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Post Info TOPIC: Background - The project so far


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Background - The project so far


In this thread I will cover the progress so far. For the sake of brevity I will leave out some of the false turns and dead ends along the way and basically summarize what we have found so far. It may take a couple days to get caught up.


The ECU studied in this project is out of a 2002 Kawasaki ZX-1200B1/B2. The ECU is manufactured by Nippon Denso and is marked;

21175-1089
112100-1300
12V TBCF14 V

The 21175-1089 is the Kawasaki Part Number for this ECU.

Here is what the ecu looks minus its case and protective potting.







-- Edited by RidgeRacer at 17:40, 2006-12-19

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CPU


The ECU CPU is a private labled Nippon Denso part. That is it is not manufactured by Denso but bears a Denso part number on it. The CPU is marked;

D151851-4410
sc505407vfc
185

I had no luck finding any refrence to that part on the internet. I did find some info about other Denso ECUs that indicated they favored Motorola CPU.

(Motorola Semiconductor is now known as Freescale)

I was told that the ECU was known to be a 16 bit. Given that it was a Motorola 16 bit and the chips relatively unique 132 pin PQFP package that kind of narrowed it down to something in the MC68HC16 series

While not knowing the pinout of the CPU I could identify which pins were connected to power, ground, the crystal etc. I eventually matched up the CPU to a Motorola MC68HC916R1

This is a discontinued part but I was able to find a data sheet on it.

MC68HC16R1UM.pdf

As the project progressed I found that the CPU is not an exact match for the MC68HC16R1. It has more Flash memory and some minor functional differences.

Here is the pinout of the R1 CPU





-- Edited by RidgeRacer at 19:01, 2006-12-19

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RE: Background - The project so far


Okay Ridge Im on..

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Brian Crowell


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Glad to see you here. Let me know if you have any suggestions.



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CPU Memory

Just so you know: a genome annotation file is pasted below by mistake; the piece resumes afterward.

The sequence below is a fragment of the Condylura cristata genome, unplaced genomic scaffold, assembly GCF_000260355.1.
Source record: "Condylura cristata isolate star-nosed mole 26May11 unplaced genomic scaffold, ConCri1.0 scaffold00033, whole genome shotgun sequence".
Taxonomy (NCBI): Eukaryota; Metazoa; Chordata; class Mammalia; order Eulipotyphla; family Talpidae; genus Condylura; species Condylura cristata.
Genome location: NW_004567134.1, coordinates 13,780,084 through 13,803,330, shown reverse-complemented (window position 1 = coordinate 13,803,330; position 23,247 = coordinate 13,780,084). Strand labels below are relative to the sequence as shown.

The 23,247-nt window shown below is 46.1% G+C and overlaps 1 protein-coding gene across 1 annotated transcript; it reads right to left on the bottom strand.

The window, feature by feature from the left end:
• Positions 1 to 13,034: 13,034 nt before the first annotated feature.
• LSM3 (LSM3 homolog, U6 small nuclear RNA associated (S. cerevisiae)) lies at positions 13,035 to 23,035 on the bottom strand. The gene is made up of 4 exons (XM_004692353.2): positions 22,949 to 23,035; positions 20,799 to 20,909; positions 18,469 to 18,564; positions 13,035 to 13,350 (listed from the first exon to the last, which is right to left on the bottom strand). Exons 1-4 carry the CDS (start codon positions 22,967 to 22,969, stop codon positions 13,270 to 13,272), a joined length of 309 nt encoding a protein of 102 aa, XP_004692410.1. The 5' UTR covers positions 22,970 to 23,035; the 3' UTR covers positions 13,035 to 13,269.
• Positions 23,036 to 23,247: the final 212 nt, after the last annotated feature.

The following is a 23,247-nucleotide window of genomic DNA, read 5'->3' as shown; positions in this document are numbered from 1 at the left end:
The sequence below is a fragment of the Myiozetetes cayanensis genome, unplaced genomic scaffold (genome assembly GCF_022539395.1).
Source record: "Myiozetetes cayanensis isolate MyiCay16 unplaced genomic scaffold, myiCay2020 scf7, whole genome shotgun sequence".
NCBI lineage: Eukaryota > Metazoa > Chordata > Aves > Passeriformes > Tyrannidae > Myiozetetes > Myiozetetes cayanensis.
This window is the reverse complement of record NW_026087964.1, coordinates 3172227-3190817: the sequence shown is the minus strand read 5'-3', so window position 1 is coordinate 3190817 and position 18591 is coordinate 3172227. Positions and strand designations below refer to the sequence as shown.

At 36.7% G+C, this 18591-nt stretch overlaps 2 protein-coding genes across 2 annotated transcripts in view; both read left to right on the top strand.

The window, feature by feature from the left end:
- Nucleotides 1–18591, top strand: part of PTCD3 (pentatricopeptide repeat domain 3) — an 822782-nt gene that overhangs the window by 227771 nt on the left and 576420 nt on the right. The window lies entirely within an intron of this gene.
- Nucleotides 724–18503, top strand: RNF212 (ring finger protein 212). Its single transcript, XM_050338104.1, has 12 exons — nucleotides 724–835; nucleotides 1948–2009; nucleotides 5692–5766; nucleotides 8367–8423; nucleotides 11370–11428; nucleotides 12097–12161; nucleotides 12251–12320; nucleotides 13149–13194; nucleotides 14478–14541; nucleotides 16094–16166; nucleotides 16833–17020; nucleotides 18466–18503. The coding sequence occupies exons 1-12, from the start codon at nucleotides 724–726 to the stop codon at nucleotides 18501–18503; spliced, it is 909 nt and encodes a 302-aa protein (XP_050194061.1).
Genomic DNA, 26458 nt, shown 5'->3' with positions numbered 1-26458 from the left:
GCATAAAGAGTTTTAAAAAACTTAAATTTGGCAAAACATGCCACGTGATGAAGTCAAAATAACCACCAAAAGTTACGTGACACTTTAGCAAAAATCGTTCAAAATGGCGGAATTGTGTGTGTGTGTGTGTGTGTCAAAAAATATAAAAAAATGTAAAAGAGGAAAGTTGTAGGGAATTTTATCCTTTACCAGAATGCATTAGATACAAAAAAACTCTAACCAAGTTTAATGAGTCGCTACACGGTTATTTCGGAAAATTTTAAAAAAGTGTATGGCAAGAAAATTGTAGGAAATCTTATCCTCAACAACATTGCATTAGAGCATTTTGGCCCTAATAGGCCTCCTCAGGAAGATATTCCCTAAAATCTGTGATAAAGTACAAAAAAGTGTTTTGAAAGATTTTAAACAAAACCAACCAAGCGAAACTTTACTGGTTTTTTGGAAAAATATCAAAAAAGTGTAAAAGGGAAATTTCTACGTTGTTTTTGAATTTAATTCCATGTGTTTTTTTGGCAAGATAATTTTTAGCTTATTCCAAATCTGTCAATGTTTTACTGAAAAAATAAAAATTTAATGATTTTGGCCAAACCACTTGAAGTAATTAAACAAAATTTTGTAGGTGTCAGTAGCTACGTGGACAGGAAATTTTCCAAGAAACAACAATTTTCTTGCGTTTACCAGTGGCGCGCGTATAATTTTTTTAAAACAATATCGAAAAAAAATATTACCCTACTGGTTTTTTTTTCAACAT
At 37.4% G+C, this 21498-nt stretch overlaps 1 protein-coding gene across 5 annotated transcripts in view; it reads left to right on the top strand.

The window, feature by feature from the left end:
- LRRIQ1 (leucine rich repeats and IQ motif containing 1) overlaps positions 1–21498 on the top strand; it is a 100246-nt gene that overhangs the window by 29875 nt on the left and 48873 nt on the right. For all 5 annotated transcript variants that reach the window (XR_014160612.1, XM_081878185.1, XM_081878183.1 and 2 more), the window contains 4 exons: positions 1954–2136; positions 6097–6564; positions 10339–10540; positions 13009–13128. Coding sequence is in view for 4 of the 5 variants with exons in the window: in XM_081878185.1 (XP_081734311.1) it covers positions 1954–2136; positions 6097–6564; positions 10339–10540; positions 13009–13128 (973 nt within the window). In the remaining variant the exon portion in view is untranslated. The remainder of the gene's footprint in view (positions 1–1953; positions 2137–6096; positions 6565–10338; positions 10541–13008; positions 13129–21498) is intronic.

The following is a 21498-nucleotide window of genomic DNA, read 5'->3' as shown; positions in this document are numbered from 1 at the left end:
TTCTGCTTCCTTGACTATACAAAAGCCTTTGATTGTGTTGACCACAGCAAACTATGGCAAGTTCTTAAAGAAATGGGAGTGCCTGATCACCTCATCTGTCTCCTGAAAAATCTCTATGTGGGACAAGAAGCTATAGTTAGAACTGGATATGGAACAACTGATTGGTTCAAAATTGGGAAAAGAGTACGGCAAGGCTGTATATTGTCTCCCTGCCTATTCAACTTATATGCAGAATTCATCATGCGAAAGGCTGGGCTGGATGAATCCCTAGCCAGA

One place the ECU CPU is different from a standard MC68HC916R1 is in the amount of onboard flash memory. The ECU CPU has;

32k Flash @ 0000:0000 - 0000:7FFF for program code
32k Flash @ 0000:8000 - 0000:FFFF for program code
32k Flash @ 0001:0000 - 0001:7FFF for MAP data
2k Flash @ 0009:0000 - 0009:07FF for boot loader

The CPU also has 4k of internal Static RAM

The ECU has an additional 512 bytes of external Serial Flash or NVRAM. The NVRAM is used to store information like FI error codes even when the ECU power is removed. While the CPU can reprogram its own flash it first requires the entire flash section to be erased. The external serial flash allows a single byte to be changed.

The majority of the 512 bytes is used to store Mixture Adjustment values that can be changed with the Mixture Adjustment Device or MAD



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Is the ECU reprogrammable?


Yes and No.

I orginally started this project because I believed it was very likely that the ECU was reprogrammable through the 2 main connectors using either the terminals marked Input Signal to Memory and/or Not Used.

Good News, Bad News

I found the terminals marked Not Used are in fact connected inside the ECU and after passing through a driver circuit end up wired to a CPU Serial Port. The Bad News is that that when they manufactured the ECU they did not install the parts used by this communications circuit.




The good news is that while I found the ECU was not user programmable I did discover it had a Mixture Adjustment Port that allows you to adjust the fuel injection in a limited way. (See the Mixture Adjustment Device or MAD Forum)

While we may not be able to truly reprogram the ECU without making any modifications there is still an option. The BDM Port (see below)


-- Edited by RidgeRacer at 21:14, 2006-12-19

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The BDM Port


The BDM port is what allowed me to pull all the software out of the ECU and disassemble it.

The problem with Single Chip Microcontrollers is by having its RAM, ROM, Input / Output modules, etc inside a single chip there is no place to connect a probe or logic analyzer. If there is a problem with your software it might as well be a brick.

For this reason the chip mfg's started adding dedicated development ports like JTAG to their CPUs so that developers could get 'inside' the chip and see what was going on.

The motorola CPU used by the has such a port. Its called a Breakpoint Debug Mode or BDM port. Better yet the folks at nippon denso left the port connections on the ECU circuit board even though it isn't used on production units.